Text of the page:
Naming is at once the setting of a boundary, and also the repeated inculcation of a norm.
A couple weeks ago, I posted about a problem I was having getting RSS to validate because the description element contained HTML markup.
The solution turned out to be as easy as I expected, once I found the right place to look. The first place I went was the Views module, where I found views-view-row-rss.html.twig in the templates directory. "Perfect", I thought, "that's my boy." A quick edit later, followed by a couple cache clears and some head-scratching, I still wasn't seeing my change.Barrett Sat, 08/15/2015 - 10:19
It's been a busy month in Drupal documentation land. Here's an update from the Documentation Working Group (DocWG) on what has been happening in Drupal Documentation in the last month or so. Sorry... because this is posted in the Core group as well as Documentation, comments are disabled.
If you have comments or suggestions, please see the DocWG home page for how to contact us. Thanks!Notable Documentation Updates
(pages or sections that have been worked on recently, see notes below)
See the DocWG home page for how to contact us, if you'd like to be listed here in our next post!Thanks for contributing!
(list of how many people have made updates in the last month, and the top few contributors, see notes below)
Since July 15th (our previous TMIDD post), 234 contributors have made 705 total Drupal.org documentation page revisions, including 4 people that made more than 30 edits -- thanks everyone!
Extra big shout-out to these contributors.
- lolandese (111 revisions)
- Wim Leers (49 revisions)
- jhodgdon (41 revisions)
- Francewhoa (30 revisions)
In the core issue queue there's been a lot of movement to improve in-line documentation as we continue to get closer to a release of Drupal 8. This patch to improved the TypedData documentation is a great example of the kind of work that's being done. https://www.drupal.org/node/2548279
In addition, there were many many commits to Drupal Core and contributed projects that improved documentation -- these are hard to count, because many commits combine code and documentation -- but they are greatly appreciated too!Documentation Priorities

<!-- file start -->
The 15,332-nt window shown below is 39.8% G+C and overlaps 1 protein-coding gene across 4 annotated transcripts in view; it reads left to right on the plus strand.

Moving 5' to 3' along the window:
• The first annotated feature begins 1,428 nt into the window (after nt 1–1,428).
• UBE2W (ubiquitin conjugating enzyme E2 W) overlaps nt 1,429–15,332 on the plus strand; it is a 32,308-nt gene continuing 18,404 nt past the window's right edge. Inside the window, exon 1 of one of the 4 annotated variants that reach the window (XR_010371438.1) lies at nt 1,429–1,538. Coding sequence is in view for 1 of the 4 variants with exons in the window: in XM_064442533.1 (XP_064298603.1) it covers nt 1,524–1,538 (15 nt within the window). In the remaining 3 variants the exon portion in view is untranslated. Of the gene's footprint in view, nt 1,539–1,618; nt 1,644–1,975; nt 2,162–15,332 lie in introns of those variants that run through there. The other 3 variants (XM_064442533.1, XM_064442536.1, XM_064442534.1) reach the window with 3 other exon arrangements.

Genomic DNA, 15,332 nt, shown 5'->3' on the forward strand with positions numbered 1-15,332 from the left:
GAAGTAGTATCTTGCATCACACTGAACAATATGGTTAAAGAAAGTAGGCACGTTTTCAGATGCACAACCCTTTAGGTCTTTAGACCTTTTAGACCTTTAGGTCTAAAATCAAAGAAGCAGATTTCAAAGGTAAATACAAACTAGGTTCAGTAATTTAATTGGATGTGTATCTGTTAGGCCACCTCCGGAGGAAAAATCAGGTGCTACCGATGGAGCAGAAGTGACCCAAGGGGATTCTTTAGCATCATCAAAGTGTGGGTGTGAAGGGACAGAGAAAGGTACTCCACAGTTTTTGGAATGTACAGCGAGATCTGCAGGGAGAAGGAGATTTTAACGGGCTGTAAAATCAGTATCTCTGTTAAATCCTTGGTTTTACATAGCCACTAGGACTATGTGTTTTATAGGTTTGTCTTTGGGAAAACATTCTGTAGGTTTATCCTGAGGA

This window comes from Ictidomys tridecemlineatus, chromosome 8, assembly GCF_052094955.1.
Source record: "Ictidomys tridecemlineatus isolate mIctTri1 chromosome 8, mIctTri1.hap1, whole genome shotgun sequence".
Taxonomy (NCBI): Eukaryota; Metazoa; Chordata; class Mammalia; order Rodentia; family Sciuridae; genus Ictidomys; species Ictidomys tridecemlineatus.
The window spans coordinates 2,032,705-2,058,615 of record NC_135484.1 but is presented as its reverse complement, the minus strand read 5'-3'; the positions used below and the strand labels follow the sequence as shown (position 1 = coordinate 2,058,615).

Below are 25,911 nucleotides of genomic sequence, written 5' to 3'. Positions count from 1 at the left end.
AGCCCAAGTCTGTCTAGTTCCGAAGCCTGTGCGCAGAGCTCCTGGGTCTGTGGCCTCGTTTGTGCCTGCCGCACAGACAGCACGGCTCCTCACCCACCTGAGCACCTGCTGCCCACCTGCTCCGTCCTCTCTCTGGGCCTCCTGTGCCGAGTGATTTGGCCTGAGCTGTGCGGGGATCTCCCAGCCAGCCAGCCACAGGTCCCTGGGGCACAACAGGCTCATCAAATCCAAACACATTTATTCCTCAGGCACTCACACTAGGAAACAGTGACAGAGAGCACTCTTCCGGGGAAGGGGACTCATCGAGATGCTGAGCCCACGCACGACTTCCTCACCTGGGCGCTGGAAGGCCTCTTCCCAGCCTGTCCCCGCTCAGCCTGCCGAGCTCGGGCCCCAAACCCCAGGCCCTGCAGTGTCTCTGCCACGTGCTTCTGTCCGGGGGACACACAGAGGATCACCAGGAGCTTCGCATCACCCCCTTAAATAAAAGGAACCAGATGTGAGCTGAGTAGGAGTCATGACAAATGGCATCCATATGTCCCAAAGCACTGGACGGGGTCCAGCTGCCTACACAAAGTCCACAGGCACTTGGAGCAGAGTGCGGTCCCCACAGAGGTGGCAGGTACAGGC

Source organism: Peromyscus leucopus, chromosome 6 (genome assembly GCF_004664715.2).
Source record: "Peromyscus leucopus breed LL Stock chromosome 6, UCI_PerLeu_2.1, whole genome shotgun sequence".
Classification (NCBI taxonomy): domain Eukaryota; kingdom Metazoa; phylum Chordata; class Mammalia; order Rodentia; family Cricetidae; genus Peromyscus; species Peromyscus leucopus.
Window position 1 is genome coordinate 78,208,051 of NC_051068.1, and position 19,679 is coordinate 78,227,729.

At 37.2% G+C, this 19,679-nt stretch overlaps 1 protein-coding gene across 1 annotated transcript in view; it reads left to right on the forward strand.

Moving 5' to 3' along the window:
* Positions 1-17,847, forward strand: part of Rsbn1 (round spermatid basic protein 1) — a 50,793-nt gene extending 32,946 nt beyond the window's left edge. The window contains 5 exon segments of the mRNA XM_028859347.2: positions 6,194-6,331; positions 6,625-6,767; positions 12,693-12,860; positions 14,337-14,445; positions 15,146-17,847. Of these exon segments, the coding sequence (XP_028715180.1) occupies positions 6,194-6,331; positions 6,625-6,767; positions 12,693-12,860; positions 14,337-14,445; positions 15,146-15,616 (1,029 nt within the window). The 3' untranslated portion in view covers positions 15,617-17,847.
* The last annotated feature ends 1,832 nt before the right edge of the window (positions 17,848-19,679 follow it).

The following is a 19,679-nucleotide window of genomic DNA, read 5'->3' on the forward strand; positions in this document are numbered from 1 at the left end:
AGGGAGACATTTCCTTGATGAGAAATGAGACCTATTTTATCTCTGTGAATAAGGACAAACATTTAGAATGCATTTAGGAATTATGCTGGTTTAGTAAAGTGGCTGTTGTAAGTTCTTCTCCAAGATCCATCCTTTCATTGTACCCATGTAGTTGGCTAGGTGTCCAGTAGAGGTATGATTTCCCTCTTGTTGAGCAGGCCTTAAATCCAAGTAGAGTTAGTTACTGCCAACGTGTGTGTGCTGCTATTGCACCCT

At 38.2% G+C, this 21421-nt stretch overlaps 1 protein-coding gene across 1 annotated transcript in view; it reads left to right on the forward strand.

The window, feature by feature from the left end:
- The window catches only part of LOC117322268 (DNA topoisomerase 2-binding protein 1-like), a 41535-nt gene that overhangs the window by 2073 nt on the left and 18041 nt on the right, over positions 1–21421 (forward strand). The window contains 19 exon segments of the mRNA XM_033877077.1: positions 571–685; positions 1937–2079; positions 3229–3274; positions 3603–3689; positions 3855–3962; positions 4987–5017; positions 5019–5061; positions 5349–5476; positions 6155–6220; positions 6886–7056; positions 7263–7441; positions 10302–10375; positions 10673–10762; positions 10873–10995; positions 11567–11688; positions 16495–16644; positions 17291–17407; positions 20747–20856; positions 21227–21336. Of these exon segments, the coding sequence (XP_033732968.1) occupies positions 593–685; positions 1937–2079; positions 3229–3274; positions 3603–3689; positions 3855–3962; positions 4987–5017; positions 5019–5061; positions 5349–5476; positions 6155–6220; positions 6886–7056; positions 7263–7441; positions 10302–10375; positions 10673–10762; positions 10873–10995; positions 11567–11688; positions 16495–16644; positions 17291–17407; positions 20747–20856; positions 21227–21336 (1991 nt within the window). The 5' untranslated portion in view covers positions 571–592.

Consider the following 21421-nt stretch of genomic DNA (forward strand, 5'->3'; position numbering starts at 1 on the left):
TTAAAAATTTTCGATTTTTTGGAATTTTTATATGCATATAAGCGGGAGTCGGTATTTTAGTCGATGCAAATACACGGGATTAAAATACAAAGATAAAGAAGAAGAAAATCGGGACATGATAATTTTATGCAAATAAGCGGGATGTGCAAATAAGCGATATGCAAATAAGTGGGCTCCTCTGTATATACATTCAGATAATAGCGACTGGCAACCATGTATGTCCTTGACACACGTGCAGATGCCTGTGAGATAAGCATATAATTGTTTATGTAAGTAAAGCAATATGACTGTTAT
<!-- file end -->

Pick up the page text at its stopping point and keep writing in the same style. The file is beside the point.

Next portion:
The Current documentation priorities page is always a good place to look to figure out what to work on, and has been updated recently.
Work on the Drpual 8 User Guide is moving along splendidly. We had two IRC meetings in the last month and the level of involvement has been great. Helping with this documentation is a great way to get started with documentation and to learn a bit about Drupal 8 while you're at it. The focus right now is on writing a first draft of each of the topics in the guide, and work is also underway to figure out a final home for the new guide in https://www.drupal.org/node/2522024. Follow https://groups.drupal.org/documentation for announcements and join us for our next IRC meeting.
If you're new to contributing to documentation, these projects may seem a bit overwhelming -- so why not try out a New contributor task to get started?
The Drupal Association staff have recently updated their 2015 roadmap and it currently includes a couple of big wins for documentation. Including work to convert sections of the community documentation into a more maintainable format. The issue here https://www.drupal.org/node/2533684 doesn't have a lot of information soon, but keep on eye on it. And/or watch this recording of the presentation from DrupalCon LA about the work being done on content strategy for Drupal.org to get an idea of what's coming. https://events.drupal.org/losangeles2015/sessions/content-strategy-drupa...Upcoming Events